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Old 06-27-2013, 02:51 PM   #20
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To start with I'm talking in general principles, so let not sweat the details until the discussion goes there. Thank you.

Let's not forget that the lower horsepower of a diesel. It's more to do with the fact that diesels have a lower limit on max engines speed. And that horsepower is directly tied to engine speed. And the reason for the lower engine speed is slower burn rate of the fuel.

So really if the Diesel engine could achieve a higher engine speed then the HP numbers would be higher and look more like a gasoline engine. Resulting in them not looking like torque powerhouses.

Jason
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Old 07-03-2013, 09:59 AM   #21
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Brian, I don't agree with you about torque. Stroke is an absolutely key factor in the equation. If you have 2 engines with identical displacement but one has a short stroke (larger piston diameter) and the other has a long stroke, the torque will be greater in the long stroke version. Torque is the ability exert force to turn something and is a direct function of the lengthnof the torque arm, which I'd hope you agree is longer in long stoke cylinder.
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Old 07-03-2013, 12:23 PM   #22
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If you have 2 engines with identical displacement but one has a short stroke (larger piston diameter) and the other has a long stroke, the torque will be greater in the long stroke version.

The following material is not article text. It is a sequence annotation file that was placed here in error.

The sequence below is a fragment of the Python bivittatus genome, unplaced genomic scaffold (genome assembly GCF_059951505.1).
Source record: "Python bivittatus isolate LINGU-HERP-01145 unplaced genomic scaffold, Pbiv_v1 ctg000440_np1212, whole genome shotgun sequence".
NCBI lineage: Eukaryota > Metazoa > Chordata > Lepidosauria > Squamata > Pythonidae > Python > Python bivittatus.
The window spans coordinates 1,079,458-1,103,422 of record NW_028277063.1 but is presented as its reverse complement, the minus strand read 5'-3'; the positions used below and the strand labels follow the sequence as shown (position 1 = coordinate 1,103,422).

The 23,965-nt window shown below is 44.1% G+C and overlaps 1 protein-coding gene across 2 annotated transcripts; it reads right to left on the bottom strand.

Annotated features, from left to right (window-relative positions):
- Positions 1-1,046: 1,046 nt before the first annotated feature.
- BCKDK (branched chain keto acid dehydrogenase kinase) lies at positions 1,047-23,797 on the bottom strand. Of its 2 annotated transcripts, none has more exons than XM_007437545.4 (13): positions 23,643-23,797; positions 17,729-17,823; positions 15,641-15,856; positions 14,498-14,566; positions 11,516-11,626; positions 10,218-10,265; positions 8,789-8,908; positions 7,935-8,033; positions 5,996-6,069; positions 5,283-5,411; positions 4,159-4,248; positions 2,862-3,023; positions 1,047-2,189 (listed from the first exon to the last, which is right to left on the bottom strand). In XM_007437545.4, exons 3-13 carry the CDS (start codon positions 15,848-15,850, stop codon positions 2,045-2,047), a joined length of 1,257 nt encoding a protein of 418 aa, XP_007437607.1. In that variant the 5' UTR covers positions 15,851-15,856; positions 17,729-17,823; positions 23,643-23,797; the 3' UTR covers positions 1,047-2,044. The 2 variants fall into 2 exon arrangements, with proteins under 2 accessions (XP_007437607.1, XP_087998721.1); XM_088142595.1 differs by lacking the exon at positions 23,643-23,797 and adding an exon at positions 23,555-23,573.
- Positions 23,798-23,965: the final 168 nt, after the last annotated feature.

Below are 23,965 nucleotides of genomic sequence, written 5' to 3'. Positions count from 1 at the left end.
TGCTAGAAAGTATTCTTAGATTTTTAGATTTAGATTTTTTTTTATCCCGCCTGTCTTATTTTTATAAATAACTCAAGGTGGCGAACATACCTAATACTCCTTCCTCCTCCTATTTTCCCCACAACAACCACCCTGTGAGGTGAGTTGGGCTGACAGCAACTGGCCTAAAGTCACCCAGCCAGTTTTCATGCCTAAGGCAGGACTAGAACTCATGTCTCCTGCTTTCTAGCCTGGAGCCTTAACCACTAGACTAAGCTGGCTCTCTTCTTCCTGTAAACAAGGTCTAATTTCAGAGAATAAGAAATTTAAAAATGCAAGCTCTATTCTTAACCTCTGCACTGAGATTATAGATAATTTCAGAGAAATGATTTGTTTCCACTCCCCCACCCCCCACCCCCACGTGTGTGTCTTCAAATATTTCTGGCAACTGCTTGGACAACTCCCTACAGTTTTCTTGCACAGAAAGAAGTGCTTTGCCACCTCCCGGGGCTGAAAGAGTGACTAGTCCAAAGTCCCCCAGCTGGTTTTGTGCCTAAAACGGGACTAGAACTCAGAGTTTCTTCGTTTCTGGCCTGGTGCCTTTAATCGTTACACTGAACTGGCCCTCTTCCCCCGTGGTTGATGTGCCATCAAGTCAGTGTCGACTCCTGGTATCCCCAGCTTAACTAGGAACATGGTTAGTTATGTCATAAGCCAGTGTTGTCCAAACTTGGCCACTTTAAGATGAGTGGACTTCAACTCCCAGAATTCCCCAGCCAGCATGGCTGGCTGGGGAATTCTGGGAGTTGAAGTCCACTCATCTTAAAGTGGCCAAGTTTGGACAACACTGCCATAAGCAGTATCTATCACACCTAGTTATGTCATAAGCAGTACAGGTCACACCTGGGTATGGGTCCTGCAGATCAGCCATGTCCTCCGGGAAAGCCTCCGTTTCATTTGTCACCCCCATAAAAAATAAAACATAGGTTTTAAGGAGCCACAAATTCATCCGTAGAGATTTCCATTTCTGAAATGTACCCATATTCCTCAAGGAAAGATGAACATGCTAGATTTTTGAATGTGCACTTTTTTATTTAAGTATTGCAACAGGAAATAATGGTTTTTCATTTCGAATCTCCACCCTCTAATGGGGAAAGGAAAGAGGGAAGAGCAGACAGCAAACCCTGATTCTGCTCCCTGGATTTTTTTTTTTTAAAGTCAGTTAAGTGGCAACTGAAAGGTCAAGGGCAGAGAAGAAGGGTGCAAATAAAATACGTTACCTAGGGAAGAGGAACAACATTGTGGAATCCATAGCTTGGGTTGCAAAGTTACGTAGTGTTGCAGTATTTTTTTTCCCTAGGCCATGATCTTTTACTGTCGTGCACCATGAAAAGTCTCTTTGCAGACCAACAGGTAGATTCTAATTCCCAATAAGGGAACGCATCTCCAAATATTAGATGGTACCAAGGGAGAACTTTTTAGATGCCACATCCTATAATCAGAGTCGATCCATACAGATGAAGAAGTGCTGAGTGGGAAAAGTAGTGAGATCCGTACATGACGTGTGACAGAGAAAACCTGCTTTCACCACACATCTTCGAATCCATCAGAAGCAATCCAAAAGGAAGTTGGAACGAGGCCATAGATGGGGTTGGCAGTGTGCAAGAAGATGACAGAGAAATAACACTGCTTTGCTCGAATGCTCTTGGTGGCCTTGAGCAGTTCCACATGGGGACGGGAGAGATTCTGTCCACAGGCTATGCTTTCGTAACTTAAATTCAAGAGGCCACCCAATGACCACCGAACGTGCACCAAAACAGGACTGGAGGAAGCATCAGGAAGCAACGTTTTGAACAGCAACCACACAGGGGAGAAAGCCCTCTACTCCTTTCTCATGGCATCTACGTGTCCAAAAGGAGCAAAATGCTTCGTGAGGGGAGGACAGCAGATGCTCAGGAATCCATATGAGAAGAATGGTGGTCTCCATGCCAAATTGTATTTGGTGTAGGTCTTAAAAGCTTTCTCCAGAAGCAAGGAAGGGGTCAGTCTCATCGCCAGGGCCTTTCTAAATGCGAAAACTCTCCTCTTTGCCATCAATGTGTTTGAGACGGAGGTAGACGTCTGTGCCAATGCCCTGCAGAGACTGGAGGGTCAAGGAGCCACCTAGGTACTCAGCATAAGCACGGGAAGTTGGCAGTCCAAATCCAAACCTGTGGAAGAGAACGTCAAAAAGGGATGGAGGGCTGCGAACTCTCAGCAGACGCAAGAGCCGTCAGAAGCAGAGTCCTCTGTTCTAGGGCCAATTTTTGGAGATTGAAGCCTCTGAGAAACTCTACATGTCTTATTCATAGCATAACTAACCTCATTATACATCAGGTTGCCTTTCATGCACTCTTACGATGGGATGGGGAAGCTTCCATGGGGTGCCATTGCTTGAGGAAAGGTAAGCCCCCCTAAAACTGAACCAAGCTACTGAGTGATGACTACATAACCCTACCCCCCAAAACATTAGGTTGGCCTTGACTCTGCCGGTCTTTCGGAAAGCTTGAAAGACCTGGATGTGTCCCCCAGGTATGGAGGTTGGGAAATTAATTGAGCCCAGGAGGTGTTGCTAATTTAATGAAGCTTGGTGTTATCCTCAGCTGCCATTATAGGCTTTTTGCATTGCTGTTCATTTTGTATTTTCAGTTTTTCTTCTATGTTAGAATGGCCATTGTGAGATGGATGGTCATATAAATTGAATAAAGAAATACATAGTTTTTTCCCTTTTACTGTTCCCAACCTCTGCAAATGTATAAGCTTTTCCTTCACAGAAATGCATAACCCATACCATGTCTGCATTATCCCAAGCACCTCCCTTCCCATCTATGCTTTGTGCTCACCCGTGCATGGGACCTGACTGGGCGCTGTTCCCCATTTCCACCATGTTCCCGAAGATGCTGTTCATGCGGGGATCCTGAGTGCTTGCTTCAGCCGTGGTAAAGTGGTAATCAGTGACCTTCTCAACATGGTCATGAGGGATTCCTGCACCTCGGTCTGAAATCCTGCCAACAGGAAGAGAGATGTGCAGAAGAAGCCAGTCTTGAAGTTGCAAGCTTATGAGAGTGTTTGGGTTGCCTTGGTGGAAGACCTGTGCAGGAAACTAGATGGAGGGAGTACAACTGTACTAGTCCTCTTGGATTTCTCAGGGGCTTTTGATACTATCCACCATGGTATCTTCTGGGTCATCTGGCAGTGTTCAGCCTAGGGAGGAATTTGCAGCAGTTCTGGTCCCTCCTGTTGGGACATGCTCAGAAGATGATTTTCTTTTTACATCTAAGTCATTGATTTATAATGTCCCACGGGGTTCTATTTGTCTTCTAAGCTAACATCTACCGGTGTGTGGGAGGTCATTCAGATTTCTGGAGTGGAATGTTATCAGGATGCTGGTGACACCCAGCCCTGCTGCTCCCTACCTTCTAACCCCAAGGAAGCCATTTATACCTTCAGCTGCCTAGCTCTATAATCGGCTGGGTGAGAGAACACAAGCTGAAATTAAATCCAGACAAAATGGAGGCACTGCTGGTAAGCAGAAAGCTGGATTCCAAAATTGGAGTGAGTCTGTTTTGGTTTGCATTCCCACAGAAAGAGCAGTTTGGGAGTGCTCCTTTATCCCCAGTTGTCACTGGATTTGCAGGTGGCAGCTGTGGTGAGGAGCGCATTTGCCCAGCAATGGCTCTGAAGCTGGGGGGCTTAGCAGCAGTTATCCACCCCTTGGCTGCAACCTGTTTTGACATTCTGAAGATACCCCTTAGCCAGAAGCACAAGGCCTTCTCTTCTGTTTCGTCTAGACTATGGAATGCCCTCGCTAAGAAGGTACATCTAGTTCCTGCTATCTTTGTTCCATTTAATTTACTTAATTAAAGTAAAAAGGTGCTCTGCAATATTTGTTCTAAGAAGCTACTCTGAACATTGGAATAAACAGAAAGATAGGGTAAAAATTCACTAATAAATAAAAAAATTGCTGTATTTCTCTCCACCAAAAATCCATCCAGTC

It might, but there is no fundamental reason for the longer stroke engine to produce more torque.

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Torque is the ability exert force to turn something and is a direct function of the lengthnof the torque arm, which I'd hope you agree is longer in long stoke cylinder.
Yes, torque is the product of lever arm length and force; displacement is the product of stroke length and bore/piston area.
In this comparison, the engine with the longer stroke will have proportionately smaller piston area, and thus proportionately smaller force for the same cylinder pressure, and thus the same torque.

In practice, long-stroke engines work poorly at high speed, but have other advantages (such as narrow bore spacing and small head area), so long-stroke design is used for engines intended for low-speed operation. Engines designed to run slowly are optimized for low speed operation, and thus typically produce better effective cylinder pressure (and thus torque) at low speeds than engines designed to be able to run fast... nothing like proportional to the stroke, and fundamentally unrelated to it.
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Old 07-03-2013, 12:27 PM   #23
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A gallon of diesel fuel contains more BTUs of energy than a gallon of gasoline.
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Old 07-03-2013, 12:51 PM   #24
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To paraphrase the great Ronald Reagan...
"Well, the trouble with some of our friends is not that they're ignorant; it's just that they know so much that isn't so.”
Some of it almost sounds convincing!
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Old 07-03-2013, 01:53 PM   #25
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A gallon of diesel fuel contains more BTUs of energy than a gallon of gasoline.
True.

This has nothing to do with the torque production capability of the engine. The amount of energy delivered in a power stroke is limited by how much energy can be derived by burning fuel, but that in turn is limited by how much air can be packed into the cylinder. To burn a given mass of fuel takes about 15 times that mass of air. The ratio is slightly different for diesel and gasoline, but not enough to matter; the volume occupied by each fuel is different, but still irrelevant compared to the air volume.